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Posted: Sunday, January 06, 2019 - 11:22 AM UTC
Thanks, Darren, for your encouragement, it is appreciated.

While working on the braille scale IBG Turan II, I was referring to the Bronco instructions and realised I'd managed to leave some parts unassembled. Parts C35, 36 and 37 shown in the instructions image below, all the way back in step 4; they need to be attached at the diamond shape circled:


Although the suspension has been painted, this seems relatively easy to fix, especially as the track units are still separate. So I've started assmembling them (below), and will wait for them to set before priming and painting, then attaching them and blending in.
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#406
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Posted: Wednesday, December 19, 2018 - 06:24 AM UTC
This is looking really Matt and I would be proud to have it on my shelf, well done thus far.
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Posted: Wednesday, December 19, 2018 - 03:50 AM UTC
Hi again, I seem to have spent a while doing oil paint stuff, which has resulted in a hopefully enhanced appearance including toning down the somewhat ragged overspray in places.


Still haven't knocked any brackets completely off the turret yet.


Started adding more hull details, including the bow machine guns which slotted on with a little force. Also the headlamps, and I was reminded of one reason for not attaching them earlier, which is that the thin part of the stem is very thin and delicate. The small bits of PE on the base are meant to represent the means by which the demountable headlamps were held in place, so if you wanted to represent them not being in place, photos suggest that you could cut away the lamp and about half of the stem. I suppose there would be some kind of electrical connection, but it may be that the clips should still be in the same vertical position in order to hold in place some covering for that connection; I can't see that it would be left open.


The pair of jacks were added, with CA glue fastening the top end inside the box like stowage, and polystyrene cement holding the clips together at the base end overhanging the rear.


Also started adding tools, drilling the mounting holes a little bigger; shovel at the back, axe and track tool at the front:


Also above the jack block is being pushed into place; no glue is needed here as the fit is tight, and it can be seen that I sanded down the sides (and underneath) to get it to slide into place. The last thing I wanted here was for the jack block holder to detach from the track guard.

As it was time to do some touching up of a few small bits (spare track holder, hatch lids) with the camouflage colours, the side skirts were also painted, starting with the Mr Color sand:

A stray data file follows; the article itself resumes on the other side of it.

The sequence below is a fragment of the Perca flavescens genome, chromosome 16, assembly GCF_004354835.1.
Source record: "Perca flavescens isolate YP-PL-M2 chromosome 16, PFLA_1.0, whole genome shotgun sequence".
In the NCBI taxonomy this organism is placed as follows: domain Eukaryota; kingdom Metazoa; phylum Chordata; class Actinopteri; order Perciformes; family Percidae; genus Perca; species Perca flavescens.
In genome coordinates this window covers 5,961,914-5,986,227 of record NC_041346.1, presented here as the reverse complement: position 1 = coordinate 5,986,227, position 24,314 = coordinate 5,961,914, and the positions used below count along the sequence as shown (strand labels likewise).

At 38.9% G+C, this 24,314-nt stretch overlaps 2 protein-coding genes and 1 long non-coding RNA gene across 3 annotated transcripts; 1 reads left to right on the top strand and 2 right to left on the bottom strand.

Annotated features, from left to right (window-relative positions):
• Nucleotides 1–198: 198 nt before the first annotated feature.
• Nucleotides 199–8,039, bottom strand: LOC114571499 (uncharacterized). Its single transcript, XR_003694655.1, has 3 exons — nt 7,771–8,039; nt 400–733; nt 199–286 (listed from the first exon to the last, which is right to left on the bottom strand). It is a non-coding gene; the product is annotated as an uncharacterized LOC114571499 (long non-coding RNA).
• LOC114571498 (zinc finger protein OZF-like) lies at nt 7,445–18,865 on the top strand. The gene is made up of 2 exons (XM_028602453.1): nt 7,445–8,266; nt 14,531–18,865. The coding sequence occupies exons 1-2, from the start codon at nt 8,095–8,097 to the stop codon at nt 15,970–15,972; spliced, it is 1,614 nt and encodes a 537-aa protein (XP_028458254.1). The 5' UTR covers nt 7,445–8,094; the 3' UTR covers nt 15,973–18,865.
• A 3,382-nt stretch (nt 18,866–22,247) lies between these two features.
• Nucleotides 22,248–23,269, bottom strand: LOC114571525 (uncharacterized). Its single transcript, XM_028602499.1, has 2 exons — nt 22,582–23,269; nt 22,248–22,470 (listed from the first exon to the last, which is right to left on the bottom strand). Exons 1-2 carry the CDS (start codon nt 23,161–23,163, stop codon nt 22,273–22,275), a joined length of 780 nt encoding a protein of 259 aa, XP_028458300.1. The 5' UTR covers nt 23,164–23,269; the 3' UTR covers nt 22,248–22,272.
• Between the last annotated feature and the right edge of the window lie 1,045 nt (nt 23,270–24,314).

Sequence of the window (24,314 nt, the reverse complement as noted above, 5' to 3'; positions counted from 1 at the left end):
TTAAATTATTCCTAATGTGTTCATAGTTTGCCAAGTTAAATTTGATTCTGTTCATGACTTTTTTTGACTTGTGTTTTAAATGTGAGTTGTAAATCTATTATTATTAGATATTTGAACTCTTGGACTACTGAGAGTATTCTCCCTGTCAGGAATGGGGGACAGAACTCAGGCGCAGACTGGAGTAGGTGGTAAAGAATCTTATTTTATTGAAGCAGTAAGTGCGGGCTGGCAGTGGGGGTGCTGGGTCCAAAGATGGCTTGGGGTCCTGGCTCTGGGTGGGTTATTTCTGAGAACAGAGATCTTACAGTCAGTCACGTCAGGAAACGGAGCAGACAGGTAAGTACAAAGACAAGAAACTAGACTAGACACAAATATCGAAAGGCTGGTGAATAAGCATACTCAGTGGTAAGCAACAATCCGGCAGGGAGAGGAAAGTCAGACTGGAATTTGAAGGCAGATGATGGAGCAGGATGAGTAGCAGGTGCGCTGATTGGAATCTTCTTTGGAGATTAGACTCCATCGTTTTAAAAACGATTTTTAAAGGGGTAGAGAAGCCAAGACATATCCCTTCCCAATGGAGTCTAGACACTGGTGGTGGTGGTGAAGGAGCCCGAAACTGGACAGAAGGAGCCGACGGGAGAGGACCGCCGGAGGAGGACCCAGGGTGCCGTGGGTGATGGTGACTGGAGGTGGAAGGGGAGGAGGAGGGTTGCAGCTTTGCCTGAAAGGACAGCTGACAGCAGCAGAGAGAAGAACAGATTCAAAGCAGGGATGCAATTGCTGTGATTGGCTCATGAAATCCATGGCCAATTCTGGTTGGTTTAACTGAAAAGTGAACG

Some care is needed regarding the tiny holes (I think they're about 0.3mm) in that thick paint applied too heavily can start to bridge the gaps. The holes can actually be seen to apparently reduce in size, but waiting for the paint solvent to evaporate then shrinks the paint back down. Then the Tamiya Flat Brown:


Other side, with the missing rear panel, plus the plate for the back of the turret:








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Posted: Wednesday, December 05, 2018 - 11:05 AM UTC
The tracks and wheel units had been sitting patiently wired on to the foam blocks, but have recently had the tyres painted black, and a black pin wash, both Humbrol enamel. Now I want to get the tracks painted, and was looking into what might an appropriate colour. There don't appear to be any genuine colour photos of this tank of good enough quality to show the colour, and I was reading the "How to paint tank treads" pinned thread in the Painting and Weathering Forum, especially the recent contributions regarding manganese steel. So although a common colour to use is a grey / brown, that looked a bit too much like iron oxide rust, and I wanted to get something greyer. Having started with Vallejo German Camo Black Brown I over sprayed with thinned Dark Rust, and then with LifeColor Worn Black, then with very light angled sprays of AK Dust Effects.

So this is the resulting "unweathered" track that now needs some dark washes and maybe some dried earth...


The driver hatch and turret hatch halves have been sitting around, now I want to get them prepared for fixing in place, first the driver hatch needs to be assembled and touched up with paint before being attached. It folds in half and then forwards, so that the rear section ends up underneath, resting on the open visor, so the angle of the join needs to be set correctly:



In painting the tools, I again found it hard to tell if they should be wood finish or painted, so went for a kind of compromise of heavily chipped paint. Started with this:



Then used chipping fluid and sprayed it all the green base colour. This didn't work that well as the wood is so pale it took too much of the Hataka paint to get sufficient coverage, so that when chipped it came off in big chunks.



Chipping is more subtle on the jacks:


... and the jack blocks:







firstcircle
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Posted: Sunday, November 25, 2018 - 10:12 AM UTC

Quoted Text

Very good save there Matt as I would not have tackled the decal issue you have resolved.



Darren, I seriously considered removing it but did a search on "thick decals" on Armorama and found that solution suggested.
:)
I notice that AK have started marketing their own fibreglass pencil, though it looks the same as any other, I think.
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#406